In page after page of the New Testament, by direct quote, by free paraphrase and by allusion, there is one primary literary treasure that is invested with supreme authority: the Hebrew Scriptures. When Jesus or the New Testament preachers intone, “It is written,” or “Thus saith the Lord,” they rest upon Jewish Holy Writ as the final court of appeal. Jesus challenges the religious leaders with “Search the scriptures…they are they which testify of me” (John 5:39). Peter proclaims to the Jewish throng, “Yea, and all the prophets from Samuel and those who follow after, as many as have spoken, have likewise foretold of these days” (Acts 3:24). The initial New Testament proclamations are laced with passages from Moses and the prophets, indicating that what is taking place is the fulfillment of the Jewish hope.

As we investigate the general content of the New Testament, if we are at all acquainted with the Hebrew Scriptures we find ourselves in familiar territory. Angelic communications remind us of the experiences of Abraham, Isaac, Jacob, Moses, Joshua and many other ancient Hebrews. Supernatural births recall the nativity of the patriarch Isaac. Miracles represent God’s confirming activity as he reveals himself, even as they did in the days of the patriarchs, Moses, the prophets and the kings of Israel. They are not capricious acts of arbitrary power, as in pagan mythology. Rather, they bear profound moral connections through which God trains his people in the ways of faith. Also, as in the Hebrew Scriptures, there is prophetic activity and inspired preaching when the Spirit of God enables men to speak his message. None of these occurrences is strange to the spiritual life and heritage of Israel.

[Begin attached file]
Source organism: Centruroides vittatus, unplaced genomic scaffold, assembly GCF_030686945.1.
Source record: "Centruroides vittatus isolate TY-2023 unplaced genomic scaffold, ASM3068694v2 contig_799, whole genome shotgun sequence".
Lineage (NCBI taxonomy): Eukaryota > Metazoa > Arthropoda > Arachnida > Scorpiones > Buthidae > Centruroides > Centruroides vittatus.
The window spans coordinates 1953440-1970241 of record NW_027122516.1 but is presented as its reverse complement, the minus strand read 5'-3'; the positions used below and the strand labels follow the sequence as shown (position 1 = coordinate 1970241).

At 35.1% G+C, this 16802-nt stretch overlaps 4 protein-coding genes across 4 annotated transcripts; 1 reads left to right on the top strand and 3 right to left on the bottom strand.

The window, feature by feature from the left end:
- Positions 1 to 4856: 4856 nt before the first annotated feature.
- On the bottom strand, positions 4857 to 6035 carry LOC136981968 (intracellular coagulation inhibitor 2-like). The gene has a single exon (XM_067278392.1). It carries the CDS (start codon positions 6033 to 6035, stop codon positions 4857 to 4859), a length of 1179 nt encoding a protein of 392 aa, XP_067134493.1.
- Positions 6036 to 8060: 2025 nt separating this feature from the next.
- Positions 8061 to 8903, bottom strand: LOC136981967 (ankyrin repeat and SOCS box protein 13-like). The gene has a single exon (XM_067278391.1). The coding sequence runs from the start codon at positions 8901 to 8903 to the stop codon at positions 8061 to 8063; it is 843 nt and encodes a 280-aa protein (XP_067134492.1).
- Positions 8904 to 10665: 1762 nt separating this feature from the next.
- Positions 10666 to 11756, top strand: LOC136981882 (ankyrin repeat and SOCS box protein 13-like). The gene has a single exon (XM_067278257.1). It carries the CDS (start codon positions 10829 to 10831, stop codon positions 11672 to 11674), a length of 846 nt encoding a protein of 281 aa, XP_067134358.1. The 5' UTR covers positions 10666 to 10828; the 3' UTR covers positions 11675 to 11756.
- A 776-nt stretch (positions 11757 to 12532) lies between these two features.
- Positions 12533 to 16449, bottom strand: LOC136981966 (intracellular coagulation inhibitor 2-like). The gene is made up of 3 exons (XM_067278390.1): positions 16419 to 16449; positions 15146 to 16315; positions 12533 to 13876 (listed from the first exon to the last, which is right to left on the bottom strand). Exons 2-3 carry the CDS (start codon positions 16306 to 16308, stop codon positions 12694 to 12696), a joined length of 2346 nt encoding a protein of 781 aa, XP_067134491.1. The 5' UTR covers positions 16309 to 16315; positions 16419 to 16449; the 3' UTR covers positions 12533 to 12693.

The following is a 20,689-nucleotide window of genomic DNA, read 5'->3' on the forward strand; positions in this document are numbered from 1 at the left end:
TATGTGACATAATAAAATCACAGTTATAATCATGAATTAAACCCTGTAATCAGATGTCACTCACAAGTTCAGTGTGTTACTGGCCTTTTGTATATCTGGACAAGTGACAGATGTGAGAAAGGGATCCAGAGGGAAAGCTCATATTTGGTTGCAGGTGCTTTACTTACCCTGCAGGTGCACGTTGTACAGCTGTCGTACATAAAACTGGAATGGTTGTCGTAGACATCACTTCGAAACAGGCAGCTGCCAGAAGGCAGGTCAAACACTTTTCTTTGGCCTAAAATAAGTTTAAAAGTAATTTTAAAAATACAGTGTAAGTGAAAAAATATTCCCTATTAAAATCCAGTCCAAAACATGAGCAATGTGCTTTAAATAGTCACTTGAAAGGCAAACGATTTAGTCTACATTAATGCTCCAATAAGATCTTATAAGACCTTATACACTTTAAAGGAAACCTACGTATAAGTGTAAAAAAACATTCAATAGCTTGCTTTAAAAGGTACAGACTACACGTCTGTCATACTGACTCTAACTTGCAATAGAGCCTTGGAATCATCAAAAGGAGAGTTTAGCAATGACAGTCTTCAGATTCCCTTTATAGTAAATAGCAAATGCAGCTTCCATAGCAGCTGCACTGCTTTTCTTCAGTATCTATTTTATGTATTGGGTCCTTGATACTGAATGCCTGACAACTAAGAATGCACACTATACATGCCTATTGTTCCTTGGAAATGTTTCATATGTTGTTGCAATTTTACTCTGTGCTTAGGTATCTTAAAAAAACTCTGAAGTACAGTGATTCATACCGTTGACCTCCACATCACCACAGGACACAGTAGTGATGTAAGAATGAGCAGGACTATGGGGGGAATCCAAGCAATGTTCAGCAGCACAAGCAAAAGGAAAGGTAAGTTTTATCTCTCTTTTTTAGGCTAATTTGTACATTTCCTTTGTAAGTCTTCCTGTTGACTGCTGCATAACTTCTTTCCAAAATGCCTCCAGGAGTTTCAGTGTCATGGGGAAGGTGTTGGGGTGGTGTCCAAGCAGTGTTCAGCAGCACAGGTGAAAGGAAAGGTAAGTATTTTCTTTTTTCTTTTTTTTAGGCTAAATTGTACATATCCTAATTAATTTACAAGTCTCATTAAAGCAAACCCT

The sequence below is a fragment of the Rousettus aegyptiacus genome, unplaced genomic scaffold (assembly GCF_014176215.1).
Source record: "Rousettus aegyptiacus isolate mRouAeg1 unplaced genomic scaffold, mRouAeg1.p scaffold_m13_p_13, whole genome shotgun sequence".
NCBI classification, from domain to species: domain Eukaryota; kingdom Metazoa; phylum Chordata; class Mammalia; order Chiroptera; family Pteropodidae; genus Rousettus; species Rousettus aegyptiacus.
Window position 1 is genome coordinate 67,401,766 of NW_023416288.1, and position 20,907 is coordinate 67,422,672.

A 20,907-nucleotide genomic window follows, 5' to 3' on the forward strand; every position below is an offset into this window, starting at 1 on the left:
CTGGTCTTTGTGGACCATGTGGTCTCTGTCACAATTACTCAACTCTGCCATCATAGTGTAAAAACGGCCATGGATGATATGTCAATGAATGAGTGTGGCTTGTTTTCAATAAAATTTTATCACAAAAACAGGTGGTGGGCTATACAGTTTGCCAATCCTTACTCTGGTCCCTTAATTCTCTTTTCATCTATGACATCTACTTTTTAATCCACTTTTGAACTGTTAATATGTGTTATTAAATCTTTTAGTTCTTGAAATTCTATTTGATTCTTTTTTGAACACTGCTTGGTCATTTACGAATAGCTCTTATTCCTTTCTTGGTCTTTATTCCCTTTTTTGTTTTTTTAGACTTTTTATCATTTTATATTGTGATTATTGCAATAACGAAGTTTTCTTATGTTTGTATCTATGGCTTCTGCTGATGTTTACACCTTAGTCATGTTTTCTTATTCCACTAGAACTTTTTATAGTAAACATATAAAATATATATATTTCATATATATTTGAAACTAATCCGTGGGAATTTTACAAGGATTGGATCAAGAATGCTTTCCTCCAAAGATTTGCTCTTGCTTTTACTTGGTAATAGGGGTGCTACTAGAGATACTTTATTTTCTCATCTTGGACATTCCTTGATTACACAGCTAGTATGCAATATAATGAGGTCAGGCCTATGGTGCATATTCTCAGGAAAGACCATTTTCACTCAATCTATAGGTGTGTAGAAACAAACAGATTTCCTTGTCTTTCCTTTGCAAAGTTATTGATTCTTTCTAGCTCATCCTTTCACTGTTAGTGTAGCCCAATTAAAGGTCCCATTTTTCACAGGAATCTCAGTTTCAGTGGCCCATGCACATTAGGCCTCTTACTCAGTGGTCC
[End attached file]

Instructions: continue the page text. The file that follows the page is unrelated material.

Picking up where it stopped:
The great themes of the New Testament are the same as those of the Hebrew Scriptures: God’s holiness, righteousness and mercy; man’s alienation and estrangement from God through disobedience; God’s seeking love, forgiveness and reconciliation. There are also the great themes of faith, sacrifice, redemption, hope, love, peace, joy, the ultimate triumph of God’s Kingdom and his judgment and reward. There is nothing presented in the former that is not unfolded in the latter. Only the perspective differs. In the Old Covenant the emphasis is upon promise; in the New Covenant the emphasis is upon fulfillment. One stresses preparation and the other consummation.